Apple: What's The iPad Strategy?

| About: Apple Inc. (AAPL)
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Analyst suggests three new tablets coming.

No evidence of iPad Mini refresh.

Shipment decline may narrow, but Apple needs growth.

Over the weekend, there was an interesting report out regarding Apple (NASDAQ:AAPL) and the 2017 refresh of the iPad. Analyst Ming-Chi Kuo, a veteran at Apple product predictions, discussed how three new tablets may be coming to market in the coming months. While the analyst seems to believe Apple's tablet business is reaching an inflection point, I'm not sure if there is a strategy currently that will work for investors. Here's Kuo's main thesis:

The new models will come in 12.9", 10-10.5" and 9.7" versions. We note the 12.9" model will be the second generation of the existing 12.9" iPad Pro, the 10-10.5" model will be the high-end model equipped with a narrow bezel design, and the 9.7" model will be the low-priced option. The former two models will have an A10X chip manufactured by TSMC (2330 TT, NT$183.5, N), while the latter comes with an A9 chip made by Samsung LSI. Although we estimate iPad shipments in 2017 will drop again YoY to 35-37mn units, we expect the decline to narrow to 10% from 2016's roughly 20%, given that the 10-10.5" model may see more demand from commercial/enterprises and tender markets, while the low-priced 9.7" model may have a greater shipment contribution and likely account for 50-60% of total shipments of new iPads.

Kuo believes that a rise in average selling prices from the new, more expensive models will offset some of the unit sales decline, meaning total iPad revenues won't fall off as much. At this point, I'm not sure if that's really meaningful given the tablet business is essentially in fourth place for Apple, behind the iPhone, Mac, and services business as a whole. As I discussed previously, the iPad has lost a tremendous amount of luster, with the possibility that another year or two of unit sales declines could put the iPad down 50% from its all-time best year.

(Source: Apple 10-K filings; *53-week fiscal year)

My question involving strategy has to do with screen size. From the report above, Apple may have a 9.7 inch model along with a 10-10.5 inch one, with the larger one with better tech specs and thus being more expensive. At that point, why even have the 9.7 inch? If consumers want a cheaper model, they'll go with the 7.9 inch iPad mini that costs a lot less. The table below shows the last time each of these models was updated.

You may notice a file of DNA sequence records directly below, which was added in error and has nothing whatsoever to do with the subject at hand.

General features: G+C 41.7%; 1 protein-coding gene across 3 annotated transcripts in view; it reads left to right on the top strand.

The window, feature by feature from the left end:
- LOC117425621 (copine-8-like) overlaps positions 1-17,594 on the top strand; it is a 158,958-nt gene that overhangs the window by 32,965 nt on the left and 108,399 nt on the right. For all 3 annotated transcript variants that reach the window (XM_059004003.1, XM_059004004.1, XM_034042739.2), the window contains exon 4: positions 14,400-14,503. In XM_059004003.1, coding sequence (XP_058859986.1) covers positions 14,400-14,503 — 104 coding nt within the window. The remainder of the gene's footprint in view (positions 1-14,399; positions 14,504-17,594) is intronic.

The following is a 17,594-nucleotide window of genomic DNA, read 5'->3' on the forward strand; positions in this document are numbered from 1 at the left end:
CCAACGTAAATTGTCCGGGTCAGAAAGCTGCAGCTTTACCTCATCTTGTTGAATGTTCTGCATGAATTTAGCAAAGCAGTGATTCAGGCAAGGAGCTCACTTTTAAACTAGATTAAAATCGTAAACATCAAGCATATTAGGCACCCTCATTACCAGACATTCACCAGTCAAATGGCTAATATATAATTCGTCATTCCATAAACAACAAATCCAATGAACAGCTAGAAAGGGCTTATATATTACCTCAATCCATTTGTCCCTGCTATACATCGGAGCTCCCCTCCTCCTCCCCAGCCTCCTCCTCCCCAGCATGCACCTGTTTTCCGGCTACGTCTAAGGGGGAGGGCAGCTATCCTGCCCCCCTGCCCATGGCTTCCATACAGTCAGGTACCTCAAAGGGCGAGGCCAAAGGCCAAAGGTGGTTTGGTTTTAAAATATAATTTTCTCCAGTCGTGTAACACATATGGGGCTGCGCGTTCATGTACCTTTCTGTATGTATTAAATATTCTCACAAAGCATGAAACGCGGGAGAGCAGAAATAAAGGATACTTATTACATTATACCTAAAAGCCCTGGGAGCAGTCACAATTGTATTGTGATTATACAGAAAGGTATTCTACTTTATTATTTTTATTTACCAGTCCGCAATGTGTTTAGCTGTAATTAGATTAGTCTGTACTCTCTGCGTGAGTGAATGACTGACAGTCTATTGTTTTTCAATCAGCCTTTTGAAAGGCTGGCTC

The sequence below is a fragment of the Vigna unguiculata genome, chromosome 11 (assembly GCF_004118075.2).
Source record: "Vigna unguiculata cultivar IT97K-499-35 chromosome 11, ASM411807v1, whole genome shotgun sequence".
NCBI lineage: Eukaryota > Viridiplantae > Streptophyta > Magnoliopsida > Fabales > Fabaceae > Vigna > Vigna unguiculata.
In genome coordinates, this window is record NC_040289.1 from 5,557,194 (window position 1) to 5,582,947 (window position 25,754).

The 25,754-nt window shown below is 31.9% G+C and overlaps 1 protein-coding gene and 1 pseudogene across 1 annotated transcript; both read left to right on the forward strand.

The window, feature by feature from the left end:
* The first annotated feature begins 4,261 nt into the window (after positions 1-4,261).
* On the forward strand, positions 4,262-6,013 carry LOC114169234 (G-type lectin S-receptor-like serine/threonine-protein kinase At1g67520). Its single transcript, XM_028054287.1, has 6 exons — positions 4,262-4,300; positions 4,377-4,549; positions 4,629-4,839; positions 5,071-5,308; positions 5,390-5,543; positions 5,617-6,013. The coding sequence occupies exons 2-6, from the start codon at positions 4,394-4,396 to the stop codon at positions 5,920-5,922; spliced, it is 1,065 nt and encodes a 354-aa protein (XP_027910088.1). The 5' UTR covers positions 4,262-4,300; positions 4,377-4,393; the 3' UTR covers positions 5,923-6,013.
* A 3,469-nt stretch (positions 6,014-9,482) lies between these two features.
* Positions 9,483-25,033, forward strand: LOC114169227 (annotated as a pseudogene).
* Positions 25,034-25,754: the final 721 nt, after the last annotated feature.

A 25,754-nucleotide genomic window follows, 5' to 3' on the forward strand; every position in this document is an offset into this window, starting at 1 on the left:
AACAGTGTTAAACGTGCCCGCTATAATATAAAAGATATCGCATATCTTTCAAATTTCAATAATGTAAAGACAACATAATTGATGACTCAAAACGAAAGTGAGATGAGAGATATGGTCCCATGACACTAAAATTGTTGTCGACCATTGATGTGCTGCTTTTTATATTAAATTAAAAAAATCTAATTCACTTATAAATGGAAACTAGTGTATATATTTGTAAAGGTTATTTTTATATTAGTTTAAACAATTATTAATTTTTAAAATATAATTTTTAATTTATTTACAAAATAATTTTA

Apple would be giving an update to the two "Pro" models, which happen to also be the two models that were updated most recently. If the company does not launch a Mini in the next few months, it most likely will not have a small tablet upgrade until September or October, meaning a two-year cycle for upgrades. That will not help slow a unit sales decline. In terms of the mini, I'm still not even sure why Apple has the 2 on sale. That model will likely be discontinued if the company is going towards a "cheap" 9.7 inch version.

In the end, Apple needs to figure out what its strategy with the iPad truly is. Right now, it seems as if it is a ship that has no course, and the latest report suggesting screen sizes doesn't seem to change my opinion in that regard. I personally believe that Apple should have a lineup focused just on screen sizes, not trying to squeeze different screen sizes and price points into one big mess. Go with simplicity, like we have with the iPhone (SE, regular, Plus). For the iPad, a lineup of 7.9 inch, 9.7-10.5 inch, and 12.9 inch would seem to work. Stick to a consistent upgrade cycle, and discount older models when they are a year old. One Silicon Valley veteran, who formerly worked at Apple, sums it up best regarding the debacle over the Mac Pro:

Apple, from all indications I've seen over the last year and with the configurations they've shipped with these new laptops, has forgotten this, and the product configurations seem designed by what will fit the biggest part of the user base with the fewest configuration options. They've chopped off the edges of the bell curve-and big chunks of their key users with them.

If in doubt, Apple should just remember the acronym KISS - Keep It Simple Stupid. Don't try to fit all consumers into one box, or you will end up losing those "edges of the bell curve". Across all of Apple's lineup, that's billions of dollars in revenues, and potential profit, that is lost. You won't return to growth that way.

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